#194 Sharpshooter

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Posted 19 August 2012 - 02:08 PM

I'd like to thank you for toning down the big words in your post, sentences like "Were their cognitive development more advanced that the cognitive capabilities of today's adolescent?" are challenging indeed!


My appreciation ends there, though! Are you trying to goad me into defending rape, or something? I can't quite tell.

And speaking of challenging...

"(a)why is applying the morality of forcing one's penis into a 9 year old 1406 years ago, morally different from ( b )forcing your penis into a 9 year old today? Again, ( c) is there something about a 9 year old then that makes them developmentally more capable of receiving a male penis at that age?"

It's kind of ironic that you'd offer up a "simplified" version of your complex thoughts by typing up such a convoluted question. To attempt an answer... you're asking for a difference, right? Well, technically, point (a) is simply the application of morality, whereas point ( b ) is a physical act and considered rape. You're asking me to compare the application of morality with the act of forcing sex? As for question ( c ), you can keep asking it, I'm not dumb enough to even attempt to answer.

Your other (original) question, even for me to seriously consider, implies that I have an understanding of "the morality of forcing one's penis into a 9 year old 1400 years ago" -- which I don't. So is your follow-up question then "why should an act be examined under a different moral lens, depending on the year in which the act was committed?" If so, then I'd just dismiss the conversation entirely by saying that applying morality to history is pointless, period. Unless, of course, you're religious or philosophically warped enough to believe in absolutism, suggesting that morality transcends time (I'm now repeating myself), in which case you could easily engage in this discussion. I'm not, so I won't.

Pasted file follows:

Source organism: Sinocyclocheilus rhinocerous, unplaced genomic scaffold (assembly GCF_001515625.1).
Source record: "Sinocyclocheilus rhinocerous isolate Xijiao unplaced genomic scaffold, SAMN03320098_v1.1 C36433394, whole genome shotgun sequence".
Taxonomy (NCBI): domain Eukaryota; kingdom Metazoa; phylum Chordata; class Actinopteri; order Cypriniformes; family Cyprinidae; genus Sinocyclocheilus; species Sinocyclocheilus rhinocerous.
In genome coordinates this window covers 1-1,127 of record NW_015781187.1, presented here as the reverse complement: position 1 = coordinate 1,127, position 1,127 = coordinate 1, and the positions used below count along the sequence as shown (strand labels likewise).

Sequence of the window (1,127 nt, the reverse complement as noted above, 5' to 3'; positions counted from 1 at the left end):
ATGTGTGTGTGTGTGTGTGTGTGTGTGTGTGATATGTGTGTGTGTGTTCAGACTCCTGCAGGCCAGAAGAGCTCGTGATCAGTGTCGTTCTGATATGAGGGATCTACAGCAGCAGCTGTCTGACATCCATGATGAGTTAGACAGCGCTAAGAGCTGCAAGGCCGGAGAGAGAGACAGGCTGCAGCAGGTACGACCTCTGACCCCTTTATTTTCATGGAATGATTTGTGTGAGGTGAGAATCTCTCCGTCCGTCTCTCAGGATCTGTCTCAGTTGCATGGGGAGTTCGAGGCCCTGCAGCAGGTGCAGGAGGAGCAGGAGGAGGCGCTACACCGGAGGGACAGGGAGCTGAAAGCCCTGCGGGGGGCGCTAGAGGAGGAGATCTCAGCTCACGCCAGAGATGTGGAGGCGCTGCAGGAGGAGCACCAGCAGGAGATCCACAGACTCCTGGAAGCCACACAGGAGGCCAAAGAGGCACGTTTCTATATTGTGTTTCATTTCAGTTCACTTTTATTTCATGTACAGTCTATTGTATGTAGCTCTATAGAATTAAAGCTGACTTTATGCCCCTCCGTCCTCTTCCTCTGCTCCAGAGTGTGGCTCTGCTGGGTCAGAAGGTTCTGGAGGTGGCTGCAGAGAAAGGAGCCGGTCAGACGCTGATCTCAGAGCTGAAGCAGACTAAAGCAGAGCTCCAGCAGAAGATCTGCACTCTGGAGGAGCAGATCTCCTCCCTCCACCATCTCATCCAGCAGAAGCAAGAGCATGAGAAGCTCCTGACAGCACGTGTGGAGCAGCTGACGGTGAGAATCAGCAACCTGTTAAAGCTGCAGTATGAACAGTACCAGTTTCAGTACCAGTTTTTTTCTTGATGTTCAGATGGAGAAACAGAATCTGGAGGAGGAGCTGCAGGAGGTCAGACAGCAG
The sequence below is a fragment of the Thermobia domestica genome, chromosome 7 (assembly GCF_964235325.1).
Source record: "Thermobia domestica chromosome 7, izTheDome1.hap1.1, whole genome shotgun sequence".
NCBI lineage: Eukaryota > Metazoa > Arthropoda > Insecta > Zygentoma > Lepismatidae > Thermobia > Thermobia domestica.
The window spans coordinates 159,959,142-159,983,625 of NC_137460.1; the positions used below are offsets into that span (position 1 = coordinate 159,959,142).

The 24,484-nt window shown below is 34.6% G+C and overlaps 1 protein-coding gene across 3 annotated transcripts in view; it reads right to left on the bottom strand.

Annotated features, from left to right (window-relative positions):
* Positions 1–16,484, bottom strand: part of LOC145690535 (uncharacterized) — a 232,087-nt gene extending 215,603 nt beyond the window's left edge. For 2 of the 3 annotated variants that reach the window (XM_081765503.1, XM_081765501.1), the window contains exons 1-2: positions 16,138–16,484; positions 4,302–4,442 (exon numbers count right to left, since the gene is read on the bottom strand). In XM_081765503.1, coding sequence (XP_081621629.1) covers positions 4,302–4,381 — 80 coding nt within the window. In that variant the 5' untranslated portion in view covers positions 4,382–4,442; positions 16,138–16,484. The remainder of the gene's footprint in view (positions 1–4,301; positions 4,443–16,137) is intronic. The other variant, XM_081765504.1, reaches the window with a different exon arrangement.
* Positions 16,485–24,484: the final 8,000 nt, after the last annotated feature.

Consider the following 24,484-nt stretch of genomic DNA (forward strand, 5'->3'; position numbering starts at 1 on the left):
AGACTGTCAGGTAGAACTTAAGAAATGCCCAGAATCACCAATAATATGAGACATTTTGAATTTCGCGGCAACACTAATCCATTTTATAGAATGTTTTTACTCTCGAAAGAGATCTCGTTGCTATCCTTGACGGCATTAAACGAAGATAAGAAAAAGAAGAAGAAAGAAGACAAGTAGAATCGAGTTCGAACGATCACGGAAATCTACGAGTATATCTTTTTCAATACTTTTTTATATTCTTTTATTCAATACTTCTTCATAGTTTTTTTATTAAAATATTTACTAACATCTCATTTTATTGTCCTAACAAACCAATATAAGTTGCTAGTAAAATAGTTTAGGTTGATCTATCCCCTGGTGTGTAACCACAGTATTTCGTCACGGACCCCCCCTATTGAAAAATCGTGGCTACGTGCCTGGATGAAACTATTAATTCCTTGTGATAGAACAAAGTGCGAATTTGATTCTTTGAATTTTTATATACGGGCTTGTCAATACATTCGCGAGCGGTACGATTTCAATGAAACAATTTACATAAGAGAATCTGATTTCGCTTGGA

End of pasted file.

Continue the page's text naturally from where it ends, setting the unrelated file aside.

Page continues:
As a side: Thank you for specifying the gender from which the penis comes, by the way. When people don't specify "male penis" I tend to wonder which gender's penis they're referring to.

Regardless of what your dumb question may have been aiming for, my entire point was that I can't apply moral judgment to an act committed 1400 years ago, because my moral judgments are based on what I understand as being good and bad in a modern sense.

Nowhere did I say a 6, 9, 10, or even 14 year old has the developmental ability to cast judgment on sexual partnership. However, what I did say was that even having the morality conversation is problematic due to fallacious pitfalls, as the conversation inherently requires (or at least encourages) a form of presentism. Especially in my case, because I don't have the slightest clue about what societal norms (philosophical or sociological) were,1400 years ago, and I couldn't care less to even google them and pretend to know. Therefore objectivity is entirely impossible. Other posters in this thread were very, very, very obviously incapable of using any objectivity as well (as displayed by the comments of puberty, ice cream, etc.). The post to which I was responding to originally was also guilty of presentism.

And no, I didn't say anything about a 6 year old child making rational decisions, I said "yup" to the approximation of year you supplied. That "yup" doesn't have anything to do with logic or reasoning, just an agreement on a date. What I did say was that in England, just a few hundred years ago, children regularly had educations that would have been nothing like the education a similarly aged child would experience today (i.e. studying Classics before the age of 13), and that the legal marrying age was probably around 12 or 13, which--I know for a fact--was regularly disregarded for cultural reasons which are beyond my place to cast judgment on, without falling into fallacy zone.